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Iranian artist evolves traditional Persian illumination

Iranian artist evolves traditional Persian illumination

Persian Illumination Evolution

Mohammad Hossein Aghamiri, a celebrated Iranian artist, dedicates up to six months crafting a single piece of Persian illumination. This historic art form involves intricate floral designs, spiritual symbols, and detailed calligraphy. Historically, it served to enhance important texts like religious scriptures and literature.

Despite being steeped in tradition, Aghamiri embraces contemporary influences, blending them seamlessly with time-honored Persian illumination. His artworks are personal, reflecting his understanding of nature and the divine. This has led to international acclaim, helping to preserve Iranian cultural heritage while pushing the boundaries of Persian illumination.

Aghamiri is recognized as one of the last active practitioners of Tazhib, a form of illumination honored by UNESCO as an element of intangible heritage. This technique demands patience and precision, which Aghamiri has exemplified over the past three decades. His commitment helps preserve this Persian art form and disseminate its knowledge to future generations.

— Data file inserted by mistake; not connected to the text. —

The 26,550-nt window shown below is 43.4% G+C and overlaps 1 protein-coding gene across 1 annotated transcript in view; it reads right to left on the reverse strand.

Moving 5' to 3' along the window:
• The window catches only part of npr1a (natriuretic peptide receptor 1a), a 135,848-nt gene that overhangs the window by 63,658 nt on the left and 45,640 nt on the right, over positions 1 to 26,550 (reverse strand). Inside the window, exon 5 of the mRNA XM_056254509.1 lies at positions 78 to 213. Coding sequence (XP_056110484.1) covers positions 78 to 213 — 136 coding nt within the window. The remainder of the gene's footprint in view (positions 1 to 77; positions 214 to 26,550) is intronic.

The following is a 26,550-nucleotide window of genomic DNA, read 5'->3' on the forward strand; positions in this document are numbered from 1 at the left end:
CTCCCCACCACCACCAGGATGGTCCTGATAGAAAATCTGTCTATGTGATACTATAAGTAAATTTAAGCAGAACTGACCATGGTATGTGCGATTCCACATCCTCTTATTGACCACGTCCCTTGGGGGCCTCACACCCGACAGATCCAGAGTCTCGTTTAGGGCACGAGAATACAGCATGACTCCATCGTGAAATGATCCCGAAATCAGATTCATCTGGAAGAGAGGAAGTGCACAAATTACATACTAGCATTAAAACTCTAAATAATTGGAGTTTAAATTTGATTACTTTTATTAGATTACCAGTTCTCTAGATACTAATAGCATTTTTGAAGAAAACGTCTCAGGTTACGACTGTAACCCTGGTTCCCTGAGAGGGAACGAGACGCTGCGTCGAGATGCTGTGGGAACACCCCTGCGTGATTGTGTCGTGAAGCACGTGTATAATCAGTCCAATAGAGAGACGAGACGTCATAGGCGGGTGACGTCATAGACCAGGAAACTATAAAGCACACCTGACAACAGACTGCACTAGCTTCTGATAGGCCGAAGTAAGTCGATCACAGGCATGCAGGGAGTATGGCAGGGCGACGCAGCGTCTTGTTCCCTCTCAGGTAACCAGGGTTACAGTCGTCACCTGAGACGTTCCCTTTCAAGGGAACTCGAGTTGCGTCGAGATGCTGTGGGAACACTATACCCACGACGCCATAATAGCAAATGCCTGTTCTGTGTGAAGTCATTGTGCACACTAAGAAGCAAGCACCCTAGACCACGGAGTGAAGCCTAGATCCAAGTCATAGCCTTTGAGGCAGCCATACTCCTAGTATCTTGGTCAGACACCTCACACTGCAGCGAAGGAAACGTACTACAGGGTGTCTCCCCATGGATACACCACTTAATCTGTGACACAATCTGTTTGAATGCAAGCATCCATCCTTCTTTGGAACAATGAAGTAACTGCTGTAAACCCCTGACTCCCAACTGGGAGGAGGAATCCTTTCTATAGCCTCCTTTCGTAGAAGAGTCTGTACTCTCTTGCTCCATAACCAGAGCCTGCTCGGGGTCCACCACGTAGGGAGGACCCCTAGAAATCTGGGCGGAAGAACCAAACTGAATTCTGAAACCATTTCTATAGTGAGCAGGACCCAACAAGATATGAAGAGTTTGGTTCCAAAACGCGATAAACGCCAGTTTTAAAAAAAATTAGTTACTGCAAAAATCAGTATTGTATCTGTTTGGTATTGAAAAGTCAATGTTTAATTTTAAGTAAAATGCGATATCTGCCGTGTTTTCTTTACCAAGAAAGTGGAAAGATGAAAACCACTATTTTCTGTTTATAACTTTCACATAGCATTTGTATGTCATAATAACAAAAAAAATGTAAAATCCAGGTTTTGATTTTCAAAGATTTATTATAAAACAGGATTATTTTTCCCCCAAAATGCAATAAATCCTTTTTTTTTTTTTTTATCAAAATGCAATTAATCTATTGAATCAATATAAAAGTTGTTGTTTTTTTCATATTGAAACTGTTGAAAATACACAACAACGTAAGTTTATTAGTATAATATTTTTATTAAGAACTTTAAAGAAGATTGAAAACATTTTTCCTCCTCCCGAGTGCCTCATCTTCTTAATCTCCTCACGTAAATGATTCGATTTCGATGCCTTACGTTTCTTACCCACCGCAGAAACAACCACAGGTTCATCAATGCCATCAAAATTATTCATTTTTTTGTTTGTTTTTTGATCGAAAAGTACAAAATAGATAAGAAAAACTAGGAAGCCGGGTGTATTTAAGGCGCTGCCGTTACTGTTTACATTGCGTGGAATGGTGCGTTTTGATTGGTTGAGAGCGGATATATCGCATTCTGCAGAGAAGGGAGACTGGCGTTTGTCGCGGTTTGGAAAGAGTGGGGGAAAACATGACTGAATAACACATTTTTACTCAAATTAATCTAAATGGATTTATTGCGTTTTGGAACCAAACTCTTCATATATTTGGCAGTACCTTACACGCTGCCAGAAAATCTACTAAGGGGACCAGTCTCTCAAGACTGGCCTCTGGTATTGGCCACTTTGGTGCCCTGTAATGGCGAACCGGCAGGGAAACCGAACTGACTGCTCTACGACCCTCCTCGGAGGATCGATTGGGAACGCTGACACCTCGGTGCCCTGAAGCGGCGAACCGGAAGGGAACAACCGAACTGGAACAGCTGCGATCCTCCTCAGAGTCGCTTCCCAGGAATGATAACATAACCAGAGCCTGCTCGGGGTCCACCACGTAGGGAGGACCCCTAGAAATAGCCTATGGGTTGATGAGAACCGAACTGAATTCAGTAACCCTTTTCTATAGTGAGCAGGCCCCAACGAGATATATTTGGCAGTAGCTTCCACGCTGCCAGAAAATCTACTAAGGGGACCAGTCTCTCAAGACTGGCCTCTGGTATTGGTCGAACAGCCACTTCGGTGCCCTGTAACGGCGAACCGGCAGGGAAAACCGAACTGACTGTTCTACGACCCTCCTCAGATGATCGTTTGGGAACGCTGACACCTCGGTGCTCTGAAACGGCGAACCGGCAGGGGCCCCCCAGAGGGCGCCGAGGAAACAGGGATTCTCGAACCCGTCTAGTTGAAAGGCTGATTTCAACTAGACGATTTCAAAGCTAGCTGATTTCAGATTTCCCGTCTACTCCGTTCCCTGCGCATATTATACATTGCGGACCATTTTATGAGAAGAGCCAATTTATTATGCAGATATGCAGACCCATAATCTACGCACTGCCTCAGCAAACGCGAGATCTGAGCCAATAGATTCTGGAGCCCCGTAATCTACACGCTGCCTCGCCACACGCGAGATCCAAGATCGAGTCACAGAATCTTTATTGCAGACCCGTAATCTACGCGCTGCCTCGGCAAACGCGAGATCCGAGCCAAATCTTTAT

Originating in pre-Islamic Sassanid Iran, Tazhib uses abstract geometric patterns.

Blending modernity with historic Persian art

It requires immense attention to detail, as any minor mistake can disrupt the artistic balance. It’s primarily used to adorn margins of sacred texts, thus it carries significant cultural importance.

In his creations, Aghamiri employs elements like the sun, intricate geometric shapes, and floral patterns. He paints with naturally derived materials, preferring gold for its impressive visual effect, despite its cost. His work often revolves around themes of beauty, spirituality, and the cosmos, using intense colors drawn from natural pigments.

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While gold’s expense is considerable, Aghamiri believes it enhances his art and its symbolic references to purity, luck, and divinity, aligning with his spiritual beliefs. His style invites viewers into a world where natural elements and colors convey stories through meticulous detail.

Aghamiri’s work, influenced by his family’s Iranian craftsmanship heritage, is exhibited in significant museums across Iran and Arab Gulf nations. His art, esteemed for its authenticity and skill, is popular in the Emirates, Qatar, and Turkey. He also offers online classes worldwide, furthering interest and understanding of Persian art.

Over time, he has observed an increasing interest in Persian illumination, renewing his optimism for the future of his craft. Despite earlier fears for its preservation, the resurgence of this art form suggests a prosperous outlook for the industry.

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